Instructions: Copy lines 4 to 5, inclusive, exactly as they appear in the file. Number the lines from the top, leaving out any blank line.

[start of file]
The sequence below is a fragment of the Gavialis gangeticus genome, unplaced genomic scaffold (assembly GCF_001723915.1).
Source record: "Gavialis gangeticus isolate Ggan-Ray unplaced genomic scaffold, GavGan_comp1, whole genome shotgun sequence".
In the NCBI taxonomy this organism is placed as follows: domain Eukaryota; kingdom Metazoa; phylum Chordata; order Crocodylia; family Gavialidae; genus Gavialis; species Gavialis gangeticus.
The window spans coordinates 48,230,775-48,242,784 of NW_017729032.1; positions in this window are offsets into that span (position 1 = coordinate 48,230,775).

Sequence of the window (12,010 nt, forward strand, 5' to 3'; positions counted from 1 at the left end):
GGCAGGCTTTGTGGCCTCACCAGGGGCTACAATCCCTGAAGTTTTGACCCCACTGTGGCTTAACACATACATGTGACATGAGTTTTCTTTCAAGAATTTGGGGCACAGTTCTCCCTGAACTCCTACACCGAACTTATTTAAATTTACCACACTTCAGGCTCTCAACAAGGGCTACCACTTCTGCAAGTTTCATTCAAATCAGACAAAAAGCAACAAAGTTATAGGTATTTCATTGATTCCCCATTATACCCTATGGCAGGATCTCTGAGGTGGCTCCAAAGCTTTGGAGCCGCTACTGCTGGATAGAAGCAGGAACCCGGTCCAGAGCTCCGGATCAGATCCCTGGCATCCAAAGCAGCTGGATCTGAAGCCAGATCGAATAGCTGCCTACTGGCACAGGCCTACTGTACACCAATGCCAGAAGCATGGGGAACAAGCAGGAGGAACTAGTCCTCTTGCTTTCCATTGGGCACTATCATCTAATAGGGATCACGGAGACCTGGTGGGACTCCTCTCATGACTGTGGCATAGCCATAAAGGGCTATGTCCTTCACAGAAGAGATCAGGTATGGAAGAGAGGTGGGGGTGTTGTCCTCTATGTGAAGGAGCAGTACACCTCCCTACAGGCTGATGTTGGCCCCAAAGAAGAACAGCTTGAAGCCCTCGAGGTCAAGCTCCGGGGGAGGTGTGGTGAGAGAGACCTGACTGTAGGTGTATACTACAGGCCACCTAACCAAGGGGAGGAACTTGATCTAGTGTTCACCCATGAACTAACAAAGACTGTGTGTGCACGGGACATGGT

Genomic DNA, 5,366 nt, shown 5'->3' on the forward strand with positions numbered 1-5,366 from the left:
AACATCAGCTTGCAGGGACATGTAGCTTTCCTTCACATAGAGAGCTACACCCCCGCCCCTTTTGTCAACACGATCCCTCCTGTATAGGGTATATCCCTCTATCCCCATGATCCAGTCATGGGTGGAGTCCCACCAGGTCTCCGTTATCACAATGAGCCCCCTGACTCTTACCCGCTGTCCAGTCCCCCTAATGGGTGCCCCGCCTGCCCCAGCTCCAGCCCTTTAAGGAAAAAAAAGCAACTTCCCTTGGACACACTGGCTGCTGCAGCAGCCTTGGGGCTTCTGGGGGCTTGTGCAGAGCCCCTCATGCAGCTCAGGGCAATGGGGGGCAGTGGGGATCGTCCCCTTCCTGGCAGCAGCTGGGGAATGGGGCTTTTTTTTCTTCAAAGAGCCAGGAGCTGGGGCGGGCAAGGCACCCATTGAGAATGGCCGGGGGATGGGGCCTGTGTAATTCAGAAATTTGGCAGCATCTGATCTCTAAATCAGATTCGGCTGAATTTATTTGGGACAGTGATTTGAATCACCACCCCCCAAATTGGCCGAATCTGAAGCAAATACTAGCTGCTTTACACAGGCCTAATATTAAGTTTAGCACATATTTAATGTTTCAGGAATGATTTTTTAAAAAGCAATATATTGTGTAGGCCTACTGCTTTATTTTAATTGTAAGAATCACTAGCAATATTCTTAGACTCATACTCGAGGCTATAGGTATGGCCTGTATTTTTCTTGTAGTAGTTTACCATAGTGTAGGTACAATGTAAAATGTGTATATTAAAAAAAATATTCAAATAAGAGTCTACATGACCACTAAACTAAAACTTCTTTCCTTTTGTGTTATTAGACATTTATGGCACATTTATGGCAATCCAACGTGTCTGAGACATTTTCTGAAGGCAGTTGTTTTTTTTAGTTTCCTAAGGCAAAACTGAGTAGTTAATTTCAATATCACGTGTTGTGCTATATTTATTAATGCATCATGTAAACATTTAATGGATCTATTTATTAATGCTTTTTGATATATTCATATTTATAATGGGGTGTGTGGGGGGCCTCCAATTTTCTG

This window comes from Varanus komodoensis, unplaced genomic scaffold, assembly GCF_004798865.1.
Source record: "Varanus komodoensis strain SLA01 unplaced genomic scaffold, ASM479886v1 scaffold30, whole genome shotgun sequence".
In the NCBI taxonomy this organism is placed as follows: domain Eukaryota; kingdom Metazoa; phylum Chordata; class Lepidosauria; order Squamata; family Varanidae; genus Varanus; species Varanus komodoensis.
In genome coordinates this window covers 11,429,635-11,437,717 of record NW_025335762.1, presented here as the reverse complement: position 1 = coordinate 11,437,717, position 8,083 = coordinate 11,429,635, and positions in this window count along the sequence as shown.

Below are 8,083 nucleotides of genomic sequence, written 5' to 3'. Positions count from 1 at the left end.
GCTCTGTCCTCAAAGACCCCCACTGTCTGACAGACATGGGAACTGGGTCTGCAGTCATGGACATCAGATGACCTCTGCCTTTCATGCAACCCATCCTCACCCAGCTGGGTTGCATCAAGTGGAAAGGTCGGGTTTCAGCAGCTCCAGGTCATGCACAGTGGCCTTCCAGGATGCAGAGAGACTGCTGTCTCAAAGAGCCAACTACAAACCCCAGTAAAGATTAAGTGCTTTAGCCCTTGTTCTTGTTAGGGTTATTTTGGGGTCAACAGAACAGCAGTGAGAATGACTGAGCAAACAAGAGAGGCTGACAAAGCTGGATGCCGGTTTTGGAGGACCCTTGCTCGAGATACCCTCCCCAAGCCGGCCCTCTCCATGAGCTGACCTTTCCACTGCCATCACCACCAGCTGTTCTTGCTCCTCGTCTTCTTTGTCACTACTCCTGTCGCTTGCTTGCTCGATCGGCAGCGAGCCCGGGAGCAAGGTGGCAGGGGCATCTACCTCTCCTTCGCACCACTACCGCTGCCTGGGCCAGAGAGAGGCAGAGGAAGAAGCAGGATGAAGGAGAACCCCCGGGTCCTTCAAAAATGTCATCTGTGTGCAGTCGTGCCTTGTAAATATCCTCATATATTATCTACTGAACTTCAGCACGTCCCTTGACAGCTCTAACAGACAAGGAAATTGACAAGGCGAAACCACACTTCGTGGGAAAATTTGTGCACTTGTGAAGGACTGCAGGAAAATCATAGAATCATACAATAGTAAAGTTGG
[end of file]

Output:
The window spans coordinates 48,230,775-48,242,784 of NW_017729032.1; positions in this window are offsets into that span (position 1 = coordinate 48,230,775).

Sequence of the window (12,010 nt, forward strand, 5' to 3'; positions counted from 1 at the left end):